# A B C D E F G H I J K L M N O P Q R S T U V W X Y Z

What Are Assets?

An asset is an economic resource that can be owned by an individual, company, or country. Assets are expected to provide future economic benefits like: 

  • Increased value for a company or country

  • Increased net worth for an individual 

Assets accomplish this by providing cash flow, reducing expenses, and/or increasing sales.

Examples of Company Assets

A company lists its assets with a dollar amount on balance sheets. Assets are made up of liabilities and equity on the balance sheet. Common asset categories include:

  • Current Assets:

  • Fixed assets:

    • Property and equipment

    • Accumulated Depreciation

  • Intangibles:

    • Trademarks, patents

    • Goodwill

    • Deferred tax asset

  • Investments and others

    • Long-term investments

    • Leased asset 

    • Other assets

Every company needs assets to operate. For example, inventory might be sold for cash in order to cover operating expenses. 

Examples of Individual Assets

As an individual, you might not keep a balance sheet for your finances. You should, however, keep a budget or some kind of organized financial record to find your net worth. Net worth is found by subtracting all liabilities (debt) from all assets. 

Examples of individual assets include: 

  • Property/Homes 
  • Jewelry/Collectibles
  • Cash and cash equivalents 
  • Certificate of Deposit (CDs)
  • Investments including bonds, mutual funds, and retirement plans

As an investor, your portfolio is a collection of assets. It is widely believed that an individual's portfolio should include assets from several different categories, a practicecalled asset allocation

Related: 4 Steps to a Perfectly Balanced Portfolio

Types of Assets

Assets are broken into categories based on liquidity and function. On the balance sheet, they’re presented according to whether the asset will/can be used up within the next 12 months.

Liquid Assets

Liquid assets are either cash (on hand) or those that can be quickly converted to cash. One example is cash held in a checking or savings account.

Current Assets

Current assets are assets that are expected to be consumed or converted into cash within one year. These fund day-to-day operations at a company. Examples include cash, short-term investments, inventory, and accounts receivable (which is the expected payments from customers for goods or services performed).

Fixed assets

Fixed assets (also known as long-term assets) are expected to be consumed or converted to cash after one year's time. You can find fixed assets beneath current assets on the balance sheet. Fixed assets like property (e.g. office space, buildings, equipment) are important because they support the operation of a business over the long term.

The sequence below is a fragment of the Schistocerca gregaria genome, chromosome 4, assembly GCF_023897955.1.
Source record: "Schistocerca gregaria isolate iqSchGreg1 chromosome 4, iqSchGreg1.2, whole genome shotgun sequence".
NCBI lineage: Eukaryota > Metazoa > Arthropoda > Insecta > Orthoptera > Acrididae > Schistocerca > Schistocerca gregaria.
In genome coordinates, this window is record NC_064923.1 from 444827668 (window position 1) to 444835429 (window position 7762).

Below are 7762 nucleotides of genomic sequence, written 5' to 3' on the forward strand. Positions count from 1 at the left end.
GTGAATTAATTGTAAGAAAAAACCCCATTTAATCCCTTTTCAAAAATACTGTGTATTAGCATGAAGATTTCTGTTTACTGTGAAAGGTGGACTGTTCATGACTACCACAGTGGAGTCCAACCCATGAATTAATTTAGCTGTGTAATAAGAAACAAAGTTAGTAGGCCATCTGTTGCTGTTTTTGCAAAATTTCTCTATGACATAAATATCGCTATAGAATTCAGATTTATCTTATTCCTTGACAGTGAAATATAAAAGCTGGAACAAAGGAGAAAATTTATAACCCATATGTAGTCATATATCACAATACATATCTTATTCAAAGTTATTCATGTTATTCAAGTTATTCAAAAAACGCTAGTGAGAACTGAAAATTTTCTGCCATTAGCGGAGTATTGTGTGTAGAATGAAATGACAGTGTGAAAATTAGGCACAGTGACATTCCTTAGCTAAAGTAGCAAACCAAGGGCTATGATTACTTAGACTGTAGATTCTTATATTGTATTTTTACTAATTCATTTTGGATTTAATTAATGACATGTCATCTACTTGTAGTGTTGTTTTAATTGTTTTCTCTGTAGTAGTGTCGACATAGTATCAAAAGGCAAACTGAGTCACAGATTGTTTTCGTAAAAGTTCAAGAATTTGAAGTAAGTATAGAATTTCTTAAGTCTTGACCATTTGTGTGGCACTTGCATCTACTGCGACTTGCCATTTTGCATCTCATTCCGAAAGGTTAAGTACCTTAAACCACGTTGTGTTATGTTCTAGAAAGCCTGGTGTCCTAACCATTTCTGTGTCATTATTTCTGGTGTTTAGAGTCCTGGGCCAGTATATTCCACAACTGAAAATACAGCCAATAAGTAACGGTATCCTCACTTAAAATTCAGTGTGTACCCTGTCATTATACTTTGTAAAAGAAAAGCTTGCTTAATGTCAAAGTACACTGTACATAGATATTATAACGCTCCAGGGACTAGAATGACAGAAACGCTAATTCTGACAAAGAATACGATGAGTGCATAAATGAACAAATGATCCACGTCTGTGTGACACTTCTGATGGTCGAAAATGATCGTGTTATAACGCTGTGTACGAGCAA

Intangible vs Tangible assets

Assets are categorized by function/form. A tangible asset has a physical form (e.g. buildings equipment) while intangible assets do not (e.g. patents, trademarks, copyrights). A combination of tangible and intangible assets make up all of a company’s assets. 

However, an asset must be able to be measured reliably. That’s why goodwill is normally not included on a company balance sheet (except in the case of an acquisition or merger).

Assets on the Balance Sheet

Below is an example of assets listed on a company balance sheet for Wal-Mart.

Balance sheet example

What Are Asset Bubbles?

You may have heard the term “bubble” used in relation to real-estate or certain stocks. An asset’s bubble is when its value rises dramatically in a short period of time – but isn’t supported by a product’s value. A bubble occurs when investors buy an asset and increase the price rapidly, well beyond its actual value. Eventually, demand falls and prices crash, causing the bubble to burst. 

A great example of this is the Tulip Bubble (1636-37) in the Netherlands. When certain bulbs with a virus produced flowers with spectacular and unique color combinations, there was a massive boom in tulip future trading*. Owning these tulips was a symbol of status, which drove prices up rapidly. Of course, the bulbs themselves were not worth this price increase. The tulip bubble burst a year later when the futures were due, but the prices had fallen.

*Future Trading is a contract where the buyer agrees to pay a certain price for a defined asset at some future date. Futures trading is the trading of such contracts.

What Is Asset Management?

Assets create or preserve wealth, making them incredibly important to both individuals and companies. There are two definitions of asset management

  1. Company asset management ensures that all tangible and intangible assets are maintained and continue to provide value to the company.
  2. Asset management may also be a service provided by a firm or company to help maintain and grow the investor’s assets. Financial institutions and banks offer asset management in order to make important investment decisions on behalf of their clients. 

You should know how much value your assets provide. If managed well, assets can be used to increase your net worth or a company’s overall value.

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Mark Herman has been helping friends with financial questions since serving as an Army helicopter pilot. Since then, he’s gained valuable experience in the corporate world before moving on to become a CERTIFIED FINANCIAL PLANNER™.

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